Sensory Processing Disorder: Hearing

In this second part of my series on SPD, I’m going to be looking at the different ways that autistic people may process sound. As previously mentioned, Sensory Processing Disorder occurs when the brain has difficulty with the information it receives via the senses.

When I discussed visual SPD in the last blogpost, I mentioned that sensory behaviours can be either “seeking” or “avoiding.” The same is true with hearing sounds and we are going to look at how this can impact on everyday life.

How May SPD Affect How Someone Processes Sound?

It is estimated that as many as 7% of children have a problem with processing sound. This can also be known as auditory hypersensitivity. Unlike deafness, the child has no problem actually hearing sounds. The problem occurs in the way that the brain processs the sounds. For example, in a typical classroom there may be a teacher talking to the class, but there is also a variety of background noise, like a ticking clock, squeaking chairs, whispering children or outside traffic. A child with SPD may struggle to filter the relevant noises from the background ones.

As a result of this, a child with auditory hypersensitivity may have trouble remembering information if it is given verbally. It may also affect their social development if their ability to interact with peers is affected. Many opportunities for socialising involve noisy venues, so this can create real problems when a child with SPD reaches the teenage years and cannot access these places without feeling uncomfortable.

Scientists at the University of California studied the brains of autistic children exposed to traffic sounds and scratchy noises. They found that the amygdala (part of the brain associated with social and emotional behaviour) was more active in autistic children than neurotypical children when hearing these sounds.

Sensory Seeking Behaviours

A child with SPD may seek out loud noises or crave them. They might enjoy listening to loud music on their headphones. They may like visiting noisy, crowded places or self-stimulate by banging objects loudly.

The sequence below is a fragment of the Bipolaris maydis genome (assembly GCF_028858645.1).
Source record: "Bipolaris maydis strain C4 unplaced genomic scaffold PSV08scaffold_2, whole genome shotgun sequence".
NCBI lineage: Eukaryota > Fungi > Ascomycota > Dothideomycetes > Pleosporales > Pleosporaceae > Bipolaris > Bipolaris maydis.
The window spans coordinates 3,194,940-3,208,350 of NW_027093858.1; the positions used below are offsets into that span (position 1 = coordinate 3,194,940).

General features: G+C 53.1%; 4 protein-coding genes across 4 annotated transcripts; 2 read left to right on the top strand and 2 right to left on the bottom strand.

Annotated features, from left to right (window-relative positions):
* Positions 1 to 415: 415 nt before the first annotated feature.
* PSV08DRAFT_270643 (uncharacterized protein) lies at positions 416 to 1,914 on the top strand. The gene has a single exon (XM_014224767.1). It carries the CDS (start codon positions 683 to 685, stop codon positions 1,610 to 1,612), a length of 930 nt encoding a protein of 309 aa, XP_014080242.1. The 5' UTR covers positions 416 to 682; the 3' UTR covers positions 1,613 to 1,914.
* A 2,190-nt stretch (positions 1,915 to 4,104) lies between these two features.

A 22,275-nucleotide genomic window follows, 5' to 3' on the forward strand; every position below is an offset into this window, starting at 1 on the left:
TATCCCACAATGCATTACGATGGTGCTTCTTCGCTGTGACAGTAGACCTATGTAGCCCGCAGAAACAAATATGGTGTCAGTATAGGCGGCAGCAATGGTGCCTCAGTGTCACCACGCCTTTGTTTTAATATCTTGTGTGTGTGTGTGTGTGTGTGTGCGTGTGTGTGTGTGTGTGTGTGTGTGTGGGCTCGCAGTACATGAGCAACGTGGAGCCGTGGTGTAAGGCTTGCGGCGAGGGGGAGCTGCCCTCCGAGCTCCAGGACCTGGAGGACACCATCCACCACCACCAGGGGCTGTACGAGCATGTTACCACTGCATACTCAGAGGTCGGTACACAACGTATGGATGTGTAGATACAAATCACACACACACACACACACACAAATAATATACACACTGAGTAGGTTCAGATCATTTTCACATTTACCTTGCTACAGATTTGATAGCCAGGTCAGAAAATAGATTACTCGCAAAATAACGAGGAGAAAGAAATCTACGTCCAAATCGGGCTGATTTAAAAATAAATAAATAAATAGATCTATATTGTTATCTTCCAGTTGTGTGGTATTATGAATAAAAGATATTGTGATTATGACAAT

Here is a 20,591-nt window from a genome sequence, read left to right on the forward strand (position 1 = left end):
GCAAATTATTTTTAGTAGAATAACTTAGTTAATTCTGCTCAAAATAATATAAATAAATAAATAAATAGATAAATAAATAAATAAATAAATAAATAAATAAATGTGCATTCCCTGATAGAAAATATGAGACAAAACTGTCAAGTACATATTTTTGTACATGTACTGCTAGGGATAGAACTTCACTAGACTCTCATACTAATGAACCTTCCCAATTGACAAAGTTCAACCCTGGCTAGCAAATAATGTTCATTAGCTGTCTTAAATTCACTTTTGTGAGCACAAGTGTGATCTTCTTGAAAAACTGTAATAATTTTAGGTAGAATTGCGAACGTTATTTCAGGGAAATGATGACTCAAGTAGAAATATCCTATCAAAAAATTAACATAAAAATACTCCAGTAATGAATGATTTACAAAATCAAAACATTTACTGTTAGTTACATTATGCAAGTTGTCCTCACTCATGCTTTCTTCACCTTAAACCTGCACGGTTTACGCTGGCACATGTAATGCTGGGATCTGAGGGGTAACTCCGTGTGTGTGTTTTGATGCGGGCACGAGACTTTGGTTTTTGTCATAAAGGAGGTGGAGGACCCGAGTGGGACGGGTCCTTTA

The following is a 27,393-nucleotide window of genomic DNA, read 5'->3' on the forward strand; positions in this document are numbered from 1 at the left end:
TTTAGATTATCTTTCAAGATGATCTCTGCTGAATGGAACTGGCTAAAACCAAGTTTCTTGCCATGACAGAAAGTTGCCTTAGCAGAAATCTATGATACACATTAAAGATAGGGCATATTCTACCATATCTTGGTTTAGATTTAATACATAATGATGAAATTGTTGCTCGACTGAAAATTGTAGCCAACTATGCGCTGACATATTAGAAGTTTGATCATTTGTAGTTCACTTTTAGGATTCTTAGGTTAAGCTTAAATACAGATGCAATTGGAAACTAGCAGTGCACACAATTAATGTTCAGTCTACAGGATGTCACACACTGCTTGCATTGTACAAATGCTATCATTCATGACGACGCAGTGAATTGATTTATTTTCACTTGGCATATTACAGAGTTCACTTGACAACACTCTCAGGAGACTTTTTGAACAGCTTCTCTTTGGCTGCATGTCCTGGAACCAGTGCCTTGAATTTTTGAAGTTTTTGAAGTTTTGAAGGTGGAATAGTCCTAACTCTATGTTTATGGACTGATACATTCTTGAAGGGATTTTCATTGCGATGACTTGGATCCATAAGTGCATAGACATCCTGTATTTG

Some autistic people are sensitive to pitch and a group of British researchers studying autistic children found that 20% had “perfect pitch,” meaning that they have an exceptional ability to distinguish between musical notes. However, other children in the same study had problems distinguishing the loudness of a tone. These children were the ones least likely to cope with everyday noises.

Sensory Avoiding Behaviours

Some children with autism can actually feel physical pain when exposed to certain sounds, especially very loud and unexpected sounds like a fire engine or someone shouting in the street. This can lead to public meltdowns, which can be very distressing for both parent and child.

If asked to picture an autistic child, we may conjure an image of someone covering their ears, trying to blot out the noise. This is because auditory sensitivity is so common in autistic children. From a practical point of view, concentrating in class at school may be hard as competing sounds merge together as one. A child may even be able to hear people having a conversation in the distance. Sounds that we may view as “normal” may be unbearable to an autistic person.

Helping A Child With Auditory Processing Issues

There are many practical ways that parents and friends can help a child with SPD. For example, ear defenders, the type used by industrial workers, can be a great help, as they muffle out the noise and make it more bearable. This can be a useful strategy if you are visiting a crowded or noisy place; for example, a fireworks show.

Sensory seekers may benefit by having their needs met, for at least some part of the day, in a home or school setting. This could include having access to musical instruments or being able to listen to music on headphones.

It can be a good idea to prepare a child before going somewhere that may potentially cause issues. Think about the place that you are visiting and any problems that you could foresee occurring. The child may be best positioned away from loud sources of noise (unless they are a sensory seeker!) or away from windows and sources of conflicting sounds.

Children with SPD may enjoy listening to recordings of white noise as a way to relax. Earbuds or noise-cancelling headphones could also be useful devices that may help a child.

In my next blogpost, I will be looking at how the sense of taste is affected by SPD, and some of the implications associated with taste hypersensitivity.